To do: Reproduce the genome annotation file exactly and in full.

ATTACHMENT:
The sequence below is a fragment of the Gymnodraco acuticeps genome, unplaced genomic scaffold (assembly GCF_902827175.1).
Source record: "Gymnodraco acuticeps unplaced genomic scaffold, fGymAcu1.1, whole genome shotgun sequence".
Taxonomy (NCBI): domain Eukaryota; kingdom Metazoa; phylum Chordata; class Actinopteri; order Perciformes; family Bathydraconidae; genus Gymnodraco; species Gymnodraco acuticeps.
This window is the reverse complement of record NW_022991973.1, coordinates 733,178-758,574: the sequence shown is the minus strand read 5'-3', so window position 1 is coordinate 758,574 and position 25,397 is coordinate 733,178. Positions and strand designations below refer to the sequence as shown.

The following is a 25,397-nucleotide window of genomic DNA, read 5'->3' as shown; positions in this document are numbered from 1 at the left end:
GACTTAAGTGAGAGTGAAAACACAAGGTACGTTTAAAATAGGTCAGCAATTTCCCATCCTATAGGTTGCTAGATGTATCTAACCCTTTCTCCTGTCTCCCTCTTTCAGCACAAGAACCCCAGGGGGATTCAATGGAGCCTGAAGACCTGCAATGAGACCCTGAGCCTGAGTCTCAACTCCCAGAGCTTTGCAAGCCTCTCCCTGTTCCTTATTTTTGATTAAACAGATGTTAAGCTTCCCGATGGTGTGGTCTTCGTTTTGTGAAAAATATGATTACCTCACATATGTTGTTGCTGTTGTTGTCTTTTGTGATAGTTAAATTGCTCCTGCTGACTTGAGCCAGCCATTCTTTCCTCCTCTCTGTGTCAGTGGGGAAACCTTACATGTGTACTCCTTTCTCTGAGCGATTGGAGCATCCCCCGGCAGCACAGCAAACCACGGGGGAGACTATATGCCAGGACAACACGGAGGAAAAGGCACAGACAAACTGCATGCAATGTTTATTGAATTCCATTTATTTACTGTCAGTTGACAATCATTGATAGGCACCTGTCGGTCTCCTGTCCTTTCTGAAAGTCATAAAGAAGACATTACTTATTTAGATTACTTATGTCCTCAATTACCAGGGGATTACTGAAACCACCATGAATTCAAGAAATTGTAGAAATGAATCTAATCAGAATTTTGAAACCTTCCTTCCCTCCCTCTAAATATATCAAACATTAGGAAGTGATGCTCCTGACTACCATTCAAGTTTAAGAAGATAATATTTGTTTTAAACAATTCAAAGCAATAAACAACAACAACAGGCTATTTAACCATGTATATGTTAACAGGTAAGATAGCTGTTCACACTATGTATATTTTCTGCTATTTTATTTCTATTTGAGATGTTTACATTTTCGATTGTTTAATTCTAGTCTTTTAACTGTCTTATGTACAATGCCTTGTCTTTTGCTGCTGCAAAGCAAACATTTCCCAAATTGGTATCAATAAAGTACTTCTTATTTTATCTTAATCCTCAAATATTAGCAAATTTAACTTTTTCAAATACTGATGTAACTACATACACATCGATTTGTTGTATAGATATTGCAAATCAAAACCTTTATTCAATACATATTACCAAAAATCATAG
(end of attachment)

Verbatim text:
The sequence below is a fragment of the Gymnodraco acuticeps genome, unplaced genomic scaffold (assembly GCF_902827175.1).
Source record: "Gymnodraco acuticeps unplaced genomic scaffold, fGymAcu1.1, whole genome shotgun sequence".
Taxonomy (NCBI): domain Eukaryota; kingdom Metazoa; phylum Chordata; class Actinopteri; order Perciformes; family Bathydraconidae; genus Gymnodraco; species Gymnodraco acuticeps.
This window is the reverse complement of record NW_022991973.1, coordinates 733,178-758,574: the sequence shown is the minus strand read 5'-3', so window position 1 is coordinate 758,574 and position 25,397 is coordinate 733,178. Positions and strand designations below refer to the sequence as shown.

The following is a 25,397-nucleotide window of genomic DNA, read 5'->3' as shown; positions in this document are numbered from 1 at the left end:
GACTTAAGTGAGAGTGAAAACACAAGGTACGTTTAAAATAGGTCAGCAATTTCCCATCCTATAGGTTGCTAGATGTATCTAACCCTTTCTCCTGTCTCCCTCTTTCAGCACAAGAACCCCAGGGGGATTCAATGGAGCCTGAAGACCTGCAATGAGACCCTGAGCCTGAGTCTCAACTCCCAGAGCTTTGCAAGCCTCTCCCTGTTCCTTATTTTTGATTAAACAGATGTTAAGCTTCCCGATGGTGTGGTCTTCGTTTTGTGAAAAATATGATTACCTCACATATGTTGTTGCTGTTGTTGTCTTTTGTGATAGTTAAATTGCTCCTGCTGACTTGAGCCAGCCATTCTTTCCTCCTCTCTGTGTCAGTGGGGAAACCTTACATGTGTACTCCTTTCTCTGAGCGATTGGAGCATCCCCCGGCAGCACAGCAAACCACGGGGGAGACTATATGCCAGGACAACACGGAGGAAAAGGCACAGACAAACTGCATGCAATGTTTATTGAATTCCATTTATTTACTGTCAGTTGACAATCATTGATAGGCACCTGTCGGTCTCCTGTCCTTTCTGAAAGTCATAAAGAAGACATTACTTATTTAGATTACTTATGTCCTCAATTACCAGGGGATTACTGAAACCACCATGAATTCAAGAAATTGTAGAAATGAATCTAATCAGAATTTTGAAACCTTCCTTCCCTCCCTCTAAATATATCAAACATTAGGAAGTGATGCTCCTGACTACCATTCAAGTTTAAGAAGATAATATTTGTTTTAAACAATTCAAAGCAATAAACAACAACAACAGGCTATTTAACCATGTATATGTTAACAGGTAAGATAGCTGTTCACACTATGTATATTTTCTGCTATTTTATTTCTATTTGAGATGTTTACATTTTCGATTGTTTAATTCTAGTCTTTTAACTGTCTTATGTACAATGCCTTGTCTTTTGCTGCTGCAAAGCAAACATTTCCCAAATTGGTATCAATAAAGTACTTCTTATTTTATCTTAATCCTCAAATATTAGCAAATTTAACTTTTTCAAATACTGATGTAACTACATACACATCGATTTGTTGTATAGATATTGCAAATCAAAACCTTTATTCAATACATATTACCAAAAATCATAG